04.09.18
‘Reflecting Absence’, the memorial park on the World Trade Center site in New York. © CC0

Memorials of grief: Music after 9/11

– an essay

The most incomprehensible aspect of September 11 may well have been the aftermath, a time when suddenly nothing made sense. Tim Rutherford-Johnson on the musical responses to the 2001 terrorist attacks.

The terrorist attacks of September 11, 2001, did not, argues the political theorist Roland Bleiker, simply ‘constitute a breach of security’. They also ‘precipitated a breach of understanding’. ‘Prevalent faculties’, he goes on to argue in an article on the subject of art after 9/11, ‘were simply incapable of grasping the event in its totality’.1

Major tragedies often inspire artistic responses, of commemoration and memorial, but 9/11 – whose seventeenth anniversary this is – inspired more than most. This was as much the case in music as in the other arts: in 2012 I set about adding some examples from classical music to Wikipedia’s ‘List of cultural references to the September 11 attacks’. I came up with more than forty items, and there are surely more.

When faced with the attacks of September 11, music’s normal modes of commemoration and memorial fractured

What strikes me today about that list – which reaches from imposing symphonies by Mohammed Fairouz and Wojciech Kilar to intimate piano suites by David Del Tredici and Karen Walwyn; from Robert Moran’s Trinity Requiem (2010) to Phil Kline’s Sept. 22 Vigil (2001), a ‘walking vigil’ of 40 boomboxes playing Kline’s music that were carried through Manhattan – is its sheer diversity. The range of forms, styles and aesthetics it encompasses demonstrates Bleiker’s point: the 9/11 attacks demanded a response, but their horror, their magnitude and their unprecedented assault on normality, at least as it was understood in the West, defied explanation. When faced with the attacks of September 11, music’s normal modes of commemoration and memorial fractured.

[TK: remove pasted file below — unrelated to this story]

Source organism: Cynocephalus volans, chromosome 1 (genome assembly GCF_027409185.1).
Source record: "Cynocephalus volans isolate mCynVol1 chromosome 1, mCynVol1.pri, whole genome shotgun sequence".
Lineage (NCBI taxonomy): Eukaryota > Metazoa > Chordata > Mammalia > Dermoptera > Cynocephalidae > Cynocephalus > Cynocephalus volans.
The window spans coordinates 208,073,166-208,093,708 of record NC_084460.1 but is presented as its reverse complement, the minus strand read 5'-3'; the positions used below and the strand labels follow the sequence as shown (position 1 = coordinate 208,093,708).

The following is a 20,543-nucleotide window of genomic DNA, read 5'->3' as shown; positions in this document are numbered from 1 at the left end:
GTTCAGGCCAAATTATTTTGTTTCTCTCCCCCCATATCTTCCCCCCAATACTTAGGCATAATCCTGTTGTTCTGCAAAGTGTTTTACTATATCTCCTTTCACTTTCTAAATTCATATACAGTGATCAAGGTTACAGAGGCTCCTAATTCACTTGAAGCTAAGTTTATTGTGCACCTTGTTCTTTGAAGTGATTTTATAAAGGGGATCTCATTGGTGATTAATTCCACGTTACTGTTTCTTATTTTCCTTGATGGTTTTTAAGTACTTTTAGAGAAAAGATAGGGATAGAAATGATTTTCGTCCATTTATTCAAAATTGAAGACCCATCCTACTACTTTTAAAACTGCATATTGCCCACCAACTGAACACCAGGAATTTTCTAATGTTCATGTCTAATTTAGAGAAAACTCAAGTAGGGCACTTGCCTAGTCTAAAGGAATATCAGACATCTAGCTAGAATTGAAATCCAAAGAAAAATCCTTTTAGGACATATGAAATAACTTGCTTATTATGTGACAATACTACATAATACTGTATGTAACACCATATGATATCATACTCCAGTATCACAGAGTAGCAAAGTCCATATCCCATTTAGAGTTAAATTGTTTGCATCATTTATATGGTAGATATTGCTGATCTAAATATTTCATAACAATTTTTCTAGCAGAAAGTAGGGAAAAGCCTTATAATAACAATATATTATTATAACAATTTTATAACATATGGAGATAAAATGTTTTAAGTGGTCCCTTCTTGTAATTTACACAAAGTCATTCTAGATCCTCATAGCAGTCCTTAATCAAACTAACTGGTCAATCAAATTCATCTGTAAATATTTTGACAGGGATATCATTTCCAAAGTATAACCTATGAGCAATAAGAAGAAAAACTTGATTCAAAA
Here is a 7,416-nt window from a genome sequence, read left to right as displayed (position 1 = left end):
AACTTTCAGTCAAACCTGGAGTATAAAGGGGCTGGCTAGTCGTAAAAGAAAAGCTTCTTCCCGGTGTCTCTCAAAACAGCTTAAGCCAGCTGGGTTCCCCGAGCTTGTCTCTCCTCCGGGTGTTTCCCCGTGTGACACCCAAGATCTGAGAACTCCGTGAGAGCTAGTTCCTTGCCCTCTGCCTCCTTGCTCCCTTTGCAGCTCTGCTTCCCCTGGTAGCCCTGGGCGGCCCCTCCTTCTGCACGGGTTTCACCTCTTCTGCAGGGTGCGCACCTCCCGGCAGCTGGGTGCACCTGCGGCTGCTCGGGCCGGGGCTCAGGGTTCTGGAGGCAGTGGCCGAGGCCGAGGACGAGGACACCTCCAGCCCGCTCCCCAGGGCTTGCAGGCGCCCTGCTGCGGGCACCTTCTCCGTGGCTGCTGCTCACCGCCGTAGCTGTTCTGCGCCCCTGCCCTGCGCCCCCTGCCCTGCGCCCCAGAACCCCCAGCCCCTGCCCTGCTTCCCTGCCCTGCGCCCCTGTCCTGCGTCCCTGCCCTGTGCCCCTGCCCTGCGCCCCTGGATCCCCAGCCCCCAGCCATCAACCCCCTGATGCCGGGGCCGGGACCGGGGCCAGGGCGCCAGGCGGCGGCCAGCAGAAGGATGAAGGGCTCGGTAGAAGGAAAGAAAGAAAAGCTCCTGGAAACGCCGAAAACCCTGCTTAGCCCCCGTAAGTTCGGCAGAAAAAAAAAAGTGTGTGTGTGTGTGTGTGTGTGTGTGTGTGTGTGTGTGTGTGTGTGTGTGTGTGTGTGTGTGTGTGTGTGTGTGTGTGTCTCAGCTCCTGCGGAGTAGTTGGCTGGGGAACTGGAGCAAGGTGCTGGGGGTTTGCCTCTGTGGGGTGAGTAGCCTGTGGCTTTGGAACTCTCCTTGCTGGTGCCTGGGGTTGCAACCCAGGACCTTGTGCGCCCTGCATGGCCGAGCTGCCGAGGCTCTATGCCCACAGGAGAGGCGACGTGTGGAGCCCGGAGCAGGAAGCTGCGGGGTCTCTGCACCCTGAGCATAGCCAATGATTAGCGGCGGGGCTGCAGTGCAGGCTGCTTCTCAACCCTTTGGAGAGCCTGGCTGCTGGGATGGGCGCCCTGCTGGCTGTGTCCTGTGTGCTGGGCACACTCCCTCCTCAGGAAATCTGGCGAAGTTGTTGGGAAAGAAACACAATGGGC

Beyond national mythologies
Of course, echoing the understandable retrenchment of politics into patriotism and conservatism in the wake of the attacks, many composers turned to neo-Romantic modes of commemoration. Among such pieces we might include Ellen Taaffe Zwilich’s Clarinet Concerto (2002), whose second movement is an Elegy for the victims of 9/11, and John Corigliano’s lament for mezzo-soprano and orchestra, One Sweet Morning (2010), commissioned by the New York Philharmonic to mark the tenth anniversary of the attacks.

Yet many more responses took experimental or contemporary routes. Faced with Bleiker’s ‘breach of understanding’, they often used documentation as a way to create meaning, employing recordings, lists of names and other reality-based materials. This approach follows a trend in public memorial art identified by the critic Erika Doss:2 a move away from monuments commemorating great men and national mythologies, and towards memorials that emphasise private affect and encourage viewers to negotiate their own relationship to history.

Public art memorials have long used names to generate such affective responses, from the humble village war memorial to major public works such as Maya Lin’s Vietnam Veterans Memorial in Washington, DC. Names enable lists, and lists, Doss argues, can counter the ‘shattering disorder’3 of atrocity and trauma.